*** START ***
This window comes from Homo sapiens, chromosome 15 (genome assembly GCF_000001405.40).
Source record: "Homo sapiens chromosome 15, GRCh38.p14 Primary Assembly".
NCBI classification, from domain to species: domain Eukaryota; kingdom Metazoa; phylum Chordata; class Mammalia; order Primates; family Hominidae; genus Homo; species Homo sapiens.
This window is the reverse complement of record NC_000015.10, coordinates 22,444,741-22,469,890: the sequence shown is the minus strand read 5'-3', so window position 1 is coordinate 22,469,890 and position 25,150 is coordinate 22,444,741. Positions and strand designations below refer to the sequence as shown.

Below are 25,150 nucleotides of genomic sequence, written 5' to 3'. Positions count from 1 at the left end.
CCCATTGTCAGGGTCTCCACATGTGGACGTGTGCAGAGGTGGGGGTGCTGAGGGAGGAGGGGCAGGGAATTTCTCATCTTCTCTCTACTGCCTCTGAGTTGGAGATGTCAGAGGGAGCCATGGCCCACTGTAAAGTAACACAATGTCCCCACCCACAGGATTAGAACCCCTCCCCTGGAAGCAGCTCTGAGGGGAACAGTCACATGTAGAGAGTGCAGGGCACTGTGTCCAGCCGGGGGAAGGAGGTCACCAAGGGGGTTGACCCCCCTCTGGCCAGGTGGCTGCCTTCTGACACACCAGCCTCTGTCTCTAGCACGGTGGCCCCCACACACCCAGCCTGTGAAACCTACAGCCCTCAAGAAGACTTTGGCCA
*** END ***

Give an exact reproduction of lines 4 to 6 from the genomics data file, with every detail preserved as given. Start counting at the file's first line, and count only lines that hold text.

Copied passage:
This window is the reverse complement of record NC_000015.10, coordinates 22,444,741-22,469,890: the sequence shown is the minus strand read 5'-3', so window position 1 is coordinate 22,469,890 and position 25,150 is coordinate 22,444,741. Positions and strand designations below refer to the sequence as shown.

Below are 25,150 nucleotides of genomic sequence, written 5' to 3'. Positions count from 1 at the left end.
CCCATTGTCAGGGTCTCCACATGTGGACGTGTGCAGAGGTGGGGGTGCTGAGGGAGGAGGGGCAGGGAATTTCTCATCTTCTCTCTACTGCCTCTGAGTTGGAGATGTCAGAGGGAGCCATGGCCCACTGTAAAGTAACACAATGTCCCCACCCACAGGATTAGAACCCCTCCCCTGGAAGCAGCTCTGAGGGGAACAGTCACATGTAGAGAGTGCAGGGCACTGTGTCCAGCCGGGGGAAGGAGGTCACCAAGGGGGTTGACCCCCCTCTGGCCAGGTGGCTGCCTTCTGACACACCAGCCTCTGTCTCTAGCACGGTGGCCCCCACACACCCAGCCTGTGAAACCTACAGCCCTCAAGAAGACTTTGGCCA